But first, coffee.


Hihi friends!

I hope you had a restful and/or productive weekend at home! C and I did a bit of both, camp stuff for me and programming for him, and managed to fit in a beautiful foggy hike this morning. I took a walk yesterday too, as I do pretty much every day – it’s so fun finding new vantage points of old favorites.






I also made this coffee tart this weekend! HIGHLY RECOMMEND.


Yes, all caps is necessary. This is GOOD. C rated it high up on the list of personal faves, and I’d have to agree. I mean, okay – we both lovelovelove coffee so I guess we’re kind of pushovers when it comes down to all things coffee, but seriously – I think I impressed even myself with this one. It’s got an almond cornmeal crust layer, then a solid dark chocolate layer, then coffee panna cotta. See?



^ In the process of being demolished.

Not to mention it’s super easy, and doesn’t require a lot of specialty stuff (alright, I fully acknowledge that I keep a pretty thoroughly stocked baking supply, but hey – at least there’s no yeast or flour in here!)


Keeping it short today because I’m about to fall asleep, but definitely make this if quarantine has you feeling antsy for something to occupy you. It’s delicious and is guaranteed to lift your spirits, promise! Plus, you can do what we did and have it for dessert with ice cream and then for breakfast with more coffee. Coffee two ways? Sign me up.


Have a good week! Sending love from my corner of the internet.

Salted Coffee and Chocolate Panna Cotta Tart with an Almond Crust

Gluten free, dairy free and refined sugar free. A Wait are those Cookies original. Yield: one 9″ tart, serves several. For those who love coffee! Coffee and chocolate are a match made in heaven. Not overly sweet or rich, thanks to the light nature of panna cotta itself.


For the crust:

1.5 c almond flour
1/3c unsweetened shredded coconut
1/3c cornmeal
heaping 1/4 tsp sea salt
1/2 tsp baking soda
2 tsp vanilla extract
1/2 tsp almond extract
2 tbsp pure maple syrup
6 tbsp coconut oil, melted
1/3 c dark chocolate chips

In a large bowl, stir together almond flour, shredded coconut, cornmeal, sea salt, and baking soda. Add in vanilla, almond extract, maple, and melted coconut oil, and stir until completely combined. The dough will look crumbly, but you’ll be able to press it together with your fingers.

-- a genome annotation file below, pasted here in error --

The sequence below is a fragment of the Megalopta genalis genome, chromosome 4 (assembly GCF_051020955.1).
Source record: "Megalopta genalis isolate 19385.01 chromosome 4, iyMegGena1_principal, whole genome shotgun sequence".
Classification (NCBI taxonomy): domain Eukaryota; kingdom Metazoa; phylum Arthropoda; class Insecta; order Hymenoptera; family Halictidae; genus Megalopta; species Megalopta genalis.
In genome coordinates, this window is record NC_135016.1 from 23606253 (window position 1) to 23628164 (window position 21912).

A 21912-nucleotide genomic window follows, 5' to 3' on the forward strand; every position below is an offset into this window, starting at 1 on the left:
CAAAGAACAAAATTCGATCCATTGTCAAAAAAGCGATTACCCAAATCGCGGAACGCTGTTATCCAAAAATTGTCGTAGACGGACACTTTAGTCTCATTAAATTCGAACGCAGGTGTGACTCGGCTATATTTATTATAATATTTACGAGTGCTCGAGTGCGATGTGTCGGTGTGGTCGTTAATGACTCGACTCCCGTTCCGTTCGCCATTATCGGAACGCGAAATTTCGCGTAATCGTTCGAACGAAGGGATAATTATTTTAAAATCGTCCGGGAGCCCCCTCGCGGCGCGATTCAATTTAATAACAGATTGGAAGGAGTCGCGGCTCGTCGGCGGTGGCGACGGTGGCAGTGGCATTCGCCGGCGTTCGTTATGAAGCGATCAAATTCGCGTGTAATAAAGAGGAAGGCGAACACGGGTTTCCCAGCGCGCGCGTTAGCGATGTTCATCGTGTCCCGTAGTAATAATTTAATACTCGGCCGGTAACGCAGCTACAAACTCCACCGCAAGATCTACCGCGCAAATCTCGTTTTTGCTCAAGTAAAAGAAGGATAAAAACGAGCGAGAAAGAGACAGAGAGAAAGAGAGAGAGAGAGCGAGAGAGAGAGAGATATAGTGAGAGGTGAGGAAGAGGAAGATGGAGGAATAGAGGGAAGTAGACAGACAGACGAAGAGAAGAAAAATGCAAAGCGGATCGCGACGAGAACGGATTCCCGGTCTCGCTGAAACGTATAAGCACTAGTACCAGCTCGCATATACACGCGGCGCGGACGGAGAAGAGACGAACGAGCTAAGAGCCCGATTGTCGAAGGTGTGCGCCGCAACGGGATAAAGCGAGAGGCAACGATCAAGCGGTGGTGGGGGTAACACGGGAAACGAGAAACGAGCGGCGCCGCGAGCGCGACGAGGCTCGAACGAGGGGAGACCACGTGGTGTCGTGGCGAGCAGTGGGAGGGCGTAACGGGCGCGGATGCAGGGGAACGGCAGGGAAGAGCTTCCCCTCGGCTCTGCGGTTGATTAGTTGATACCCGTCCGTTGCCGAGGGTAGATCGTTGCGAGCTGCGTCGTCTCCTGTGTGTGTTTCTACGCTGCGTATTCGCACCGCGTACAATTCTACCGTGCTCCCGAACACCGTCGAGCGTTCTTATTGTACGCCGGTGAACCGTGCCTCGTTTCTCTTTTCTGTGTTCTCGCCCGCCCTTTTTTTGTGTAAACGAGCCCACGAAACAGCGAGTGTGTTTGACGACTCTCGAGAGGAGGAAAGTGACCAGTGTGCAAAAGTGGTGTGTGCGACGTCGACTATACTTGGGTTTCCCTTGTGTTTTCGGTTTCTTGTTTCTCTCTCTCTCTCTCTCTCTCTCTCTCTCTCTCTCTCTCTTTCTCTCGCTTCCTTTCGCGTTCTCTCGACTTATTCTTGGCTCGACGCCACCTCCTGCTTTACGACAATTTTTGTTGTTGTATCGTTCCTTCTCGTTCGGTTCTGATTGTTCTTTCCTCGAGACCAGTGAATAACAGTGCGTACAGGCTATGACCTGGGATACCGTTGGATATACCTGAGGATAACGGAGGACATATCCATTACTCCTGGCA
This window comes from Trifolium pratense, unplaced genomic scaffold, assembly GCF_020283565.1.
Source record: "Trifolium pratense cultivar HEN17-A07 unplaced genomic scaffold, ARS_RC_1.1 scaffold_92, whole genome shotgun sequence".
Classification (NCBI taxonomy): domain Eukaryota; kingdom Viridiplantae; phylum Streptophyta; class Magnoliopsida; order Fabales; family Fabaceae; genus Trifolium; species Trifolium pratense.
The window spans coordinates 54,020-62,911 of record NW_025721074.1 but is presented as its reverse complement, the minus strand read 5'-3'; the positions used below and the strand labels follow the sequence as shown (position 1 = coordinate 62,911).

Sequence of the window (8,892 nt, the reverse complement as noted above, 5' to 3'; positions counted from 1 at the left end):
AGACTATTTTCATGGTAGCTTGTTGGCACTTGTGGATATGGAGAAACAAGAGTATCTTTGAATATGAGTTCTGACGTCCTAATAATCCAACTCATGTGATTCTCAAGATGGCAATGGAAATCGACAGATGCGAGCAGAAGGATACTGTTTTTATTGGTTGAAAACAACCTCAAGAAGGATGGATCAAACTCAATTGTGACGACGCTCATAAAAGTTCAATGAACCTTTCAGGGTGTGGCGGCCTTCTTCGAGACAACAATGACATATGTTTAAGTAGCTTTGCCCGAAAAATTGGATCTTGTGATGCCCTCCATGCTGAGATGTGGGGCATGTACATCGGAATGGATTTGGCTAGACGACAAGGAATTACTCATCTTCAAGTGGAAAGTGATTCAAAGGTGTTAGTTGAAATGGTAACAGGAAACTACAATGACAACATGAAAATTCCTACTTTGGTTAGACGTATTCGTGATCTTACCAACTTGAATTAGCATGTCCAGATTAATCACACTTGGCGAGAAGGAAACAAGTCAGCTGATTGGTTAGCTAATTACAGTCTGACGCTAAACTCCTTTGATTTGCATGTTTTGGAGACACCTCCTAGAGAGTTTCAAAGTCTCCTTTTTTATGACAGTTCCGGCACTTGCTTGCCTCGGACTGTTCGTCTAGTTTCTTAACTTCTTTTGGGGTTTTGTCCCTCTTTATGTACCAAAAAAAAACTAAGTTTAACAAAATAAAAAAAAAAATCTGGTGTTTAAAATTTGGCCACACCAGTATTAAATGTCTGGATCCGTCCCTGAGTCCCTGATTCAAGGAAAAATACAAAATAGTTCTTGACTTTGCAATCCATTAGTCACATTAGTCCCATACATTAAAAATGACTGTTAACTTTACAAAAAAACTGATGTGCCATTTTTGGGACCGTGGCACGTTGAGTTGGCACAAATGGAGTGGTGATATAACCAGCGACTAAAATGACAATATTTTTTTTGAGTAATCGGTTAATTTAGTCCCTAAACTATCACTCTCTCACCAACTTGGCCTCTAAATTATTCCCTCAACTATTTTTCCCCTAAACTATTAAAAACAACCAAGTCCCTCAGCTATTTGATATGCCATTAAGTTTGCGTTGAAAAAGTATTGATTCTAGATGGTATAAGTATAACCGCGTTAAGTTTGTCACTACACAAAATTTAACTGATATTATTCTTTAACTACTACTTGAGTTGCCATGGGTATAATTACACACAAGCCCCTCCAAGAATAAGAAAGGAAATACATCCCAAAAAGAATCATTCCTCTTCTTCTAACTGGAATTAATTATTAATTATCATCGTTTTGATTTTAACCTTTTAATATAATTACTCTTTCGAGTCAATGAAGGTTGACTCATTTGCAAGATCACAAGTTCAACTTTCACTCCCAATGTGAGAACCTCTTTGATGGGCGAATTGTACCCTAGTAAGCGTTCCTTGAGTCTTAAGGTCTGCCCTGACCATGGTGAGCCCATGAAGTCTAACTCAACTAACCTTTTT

Preheat the oven to 350, and lightly grease a 9″ tart pan (w/ removable bottom) with coconut oil. Press the crust into the plate and up the sides with a spoon or your fingers, creating a smooth edge (or not, your call!). Poke the bottom with a fork a few times, and bake for 15 minutes. Remove and let cool for a few minutes.

Melt the chocolate chips in a double boiler or in the microwave. Spread the melted chocolate over the interior of the crust, and let cool until set. You can also pop the whole thing in the fridge to help it set faster, if needed.

For the Panna Cotta:
1 package unflavored powdered gelatin
1 can full-fat coconut milk
1 tbsp vanilla bean paste or vanilla extract
2 heaping tbsp dark roast coffee, ground
2 tbsp maple
pinch of sea salt
1/4 c brewed coffee, cold
maldon sea salt flakes & grated chocolate, for garnish

Pour the coconut milk into a small saucepan and add the ground coffee and maple. Bring to a simmer over medium heat, stirring occasionally. Remove from heat, cover and let steep for 10 minutes.

In a small bowl, sprinkle the gelatin over 1/4 cup of the cold water. Let stand without stirring until the gelatin is moistened, about 10 minutes.

Strain the coconut milk to remove the coffee grounds. Whisk in vanilla and sea salt, and bring the milk back up to a simmer. Whisk in the gelatin mixture. Stir until completely dissolved, about 3 minutes. Cool until lukewarm. Pour the panna cotta mixture into the cooled tart shell. Place in the refrigerator until set, approximately 4 hours or preferably overnight.

Top with whatever pretty things your heart desires! I used maldon salt & grated chocolate. Serve cold out of the fridge. Store any leftovers covered in the fridge as well.


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